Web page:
If you’re a business working with commercial printing companies, you’ve probably heard a lot about digital printing methods in the past few years. You might have heard that digital printing — meaning that a project file is sent directly from a computer to a toner-based printer — can offer high print quality at high speeds for low prices. That’s true. But all the talk about digital printing can sometimes overshadow old-fashioned offset printing, which is actually still the most popular commercial printing process around. Here’s what you should know about offset printing:
- The Offset Printing Process
Offset lithography was first developed more than 100 years ago, and the process actually hasn’t changed too much in that century. First, a custom plate (usually made of thin metal, though not always) is created. Then the plate is used to transfer the desired image onto rubber “blankets.” The process is quite complex, but essentially, these blankets are rolled over the paper or desired printing surface — each with a different color of ink — to create the final image and color combinations.
- Printing Quality
The most frequently cited advantage of offset printing over digital methods is that it provides a clearer, more refined quality. It may also be able to produce more vibrant colors. It’s important to remember, however, that those differences will depend on the quality of the individual presses a print company uses, as well as the skill of its printers.
- Setup and Turnaround
Because custom plates must be created before offset printing can get underway, there is setup time to take into account. Unlike with digital printing, you can’t expect to get something printed in only a few hours. However, once the plates and blankets have been created, offset printing can print each copy of a project very quickly.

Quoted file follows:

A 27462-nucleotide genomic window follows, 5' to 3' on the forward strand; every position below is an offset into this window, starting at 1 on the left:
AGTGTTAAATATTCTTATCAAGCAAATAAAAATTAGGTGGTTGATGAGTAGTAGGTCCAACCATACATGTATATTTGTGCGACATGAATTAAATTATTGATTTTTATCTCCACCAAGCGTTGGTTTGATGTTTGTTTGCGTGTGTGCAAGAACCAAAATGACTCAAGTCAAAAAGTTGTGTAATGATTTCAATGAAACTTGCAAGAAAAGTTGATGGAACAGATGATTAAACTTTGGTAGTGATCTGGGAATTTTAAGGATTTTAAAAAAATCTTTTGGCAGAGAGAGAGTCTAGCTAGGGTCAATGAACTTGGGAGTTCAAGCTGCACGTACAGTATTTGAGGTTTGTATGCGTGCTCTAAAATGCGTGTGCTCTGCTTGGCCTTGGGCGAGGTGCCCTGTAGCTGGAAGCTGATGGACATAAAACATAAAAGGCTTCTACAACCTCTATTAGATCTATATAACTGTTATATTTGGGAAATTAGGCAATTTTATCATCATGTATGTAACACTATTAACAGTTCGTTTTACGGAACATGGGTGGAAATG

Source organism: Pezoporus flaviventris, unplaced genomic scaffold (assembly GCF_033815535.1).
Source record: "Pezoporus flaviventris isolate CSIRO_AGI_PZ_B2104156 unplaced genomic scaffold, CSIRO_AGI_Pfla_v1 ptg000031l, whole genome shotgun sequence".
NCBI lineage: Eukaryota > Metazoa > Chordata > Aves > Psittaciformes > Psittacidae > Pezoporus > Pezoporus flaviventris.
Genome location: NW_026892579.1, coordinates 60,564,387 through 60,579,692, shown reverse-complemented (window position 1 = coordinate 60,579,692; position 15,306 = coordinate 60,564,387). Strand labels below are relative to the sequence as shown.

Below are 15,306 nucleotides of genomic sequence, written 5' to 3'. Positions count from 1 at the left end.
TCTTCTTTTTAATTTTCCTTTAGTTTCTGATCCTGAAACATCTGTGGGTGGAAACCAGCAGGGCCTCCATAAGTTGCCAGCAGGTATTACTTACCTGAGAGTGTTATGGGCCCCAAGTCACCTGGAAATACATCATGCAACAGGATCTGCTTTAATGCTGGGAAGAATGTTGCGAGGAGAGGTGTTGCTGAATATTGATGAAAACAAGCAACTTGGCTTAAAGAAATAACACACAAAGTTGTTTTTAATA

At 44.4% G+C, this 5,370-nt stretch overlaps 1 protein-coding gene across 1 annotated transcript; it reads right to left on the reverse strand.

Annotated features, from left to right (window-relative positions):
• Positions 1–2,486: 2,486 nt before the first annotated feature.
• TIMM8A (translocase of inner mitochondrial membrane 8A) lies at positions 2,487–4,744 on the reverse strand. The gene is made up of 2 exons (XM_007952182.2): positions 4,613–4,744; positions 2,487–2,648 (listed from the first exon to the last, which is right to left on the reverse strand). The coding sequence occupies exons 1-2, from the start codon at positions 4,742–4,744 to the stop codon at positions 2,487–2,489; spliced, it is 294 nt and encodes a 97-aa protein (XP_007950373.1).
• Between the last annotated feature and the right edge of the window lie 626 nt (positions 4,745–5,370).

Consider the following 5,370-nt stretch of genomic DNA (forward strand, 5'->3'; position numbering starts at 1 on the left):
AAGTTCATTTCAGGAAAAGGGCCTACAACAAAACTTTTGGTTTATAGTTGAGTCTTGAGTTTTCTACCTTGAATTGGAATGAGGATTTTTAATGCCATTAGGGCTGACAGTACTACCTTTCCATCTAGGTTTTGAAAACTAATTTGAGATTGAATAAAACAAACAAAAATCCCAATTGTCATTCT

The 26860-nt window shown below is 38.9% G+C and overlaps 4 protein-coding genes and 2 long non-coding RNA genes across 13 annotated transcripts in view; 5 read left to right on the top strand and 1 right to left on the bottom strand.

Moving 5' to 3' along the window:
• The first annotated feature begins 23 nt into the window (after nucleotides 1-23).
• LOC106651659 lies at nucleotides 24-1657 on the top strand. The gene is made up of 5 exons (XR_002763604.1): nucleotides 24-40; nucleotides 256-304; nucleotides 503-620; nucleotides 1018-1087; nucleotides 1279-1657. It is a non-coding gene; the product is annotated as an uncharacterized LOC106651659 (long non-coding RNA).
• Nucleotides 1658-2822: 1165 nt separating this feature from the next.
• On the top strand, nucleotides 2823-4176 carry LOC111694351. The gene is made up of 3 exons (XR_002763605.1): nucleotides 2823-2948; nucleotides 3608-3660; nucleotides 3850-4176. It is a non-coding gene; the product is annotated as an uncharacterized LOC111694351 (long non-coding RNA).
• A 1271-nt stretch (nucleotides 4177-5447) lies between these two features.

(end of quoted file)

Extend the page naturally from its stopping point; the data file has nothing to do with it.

- Price Per Piece
For many businesses, printing decisions come down to price. There are two things to consider when pricing an offset printing project: the setup fee and the price per unit. The price per unit on offset printing is generally lower than what you can get for a digital process. That means that the larger your run (how many copies of a project you want), the more the initial setup fee is counterweighted. It will depend on your project and printing company, but the number at which a project becomes cheaper using offset methods is often somewhere between 500 and 1,000.
- The Verdict
The bottom line is that neither offset printing nor digital printing has a claim to the title of “best” printing method. You’ll need to consider your desired quality, turnaround time and run when figuring out which is the better choice. When choosing a print company, it’s wise to pick one that can offer you a choice between digital and offset methods for a wide variety of projects. That way, you’ll be able to make cost-effective decisions on a case-by-case basis.
What other questions do you have about choosing between offset printing and digital printing? Join the discussion in the comments.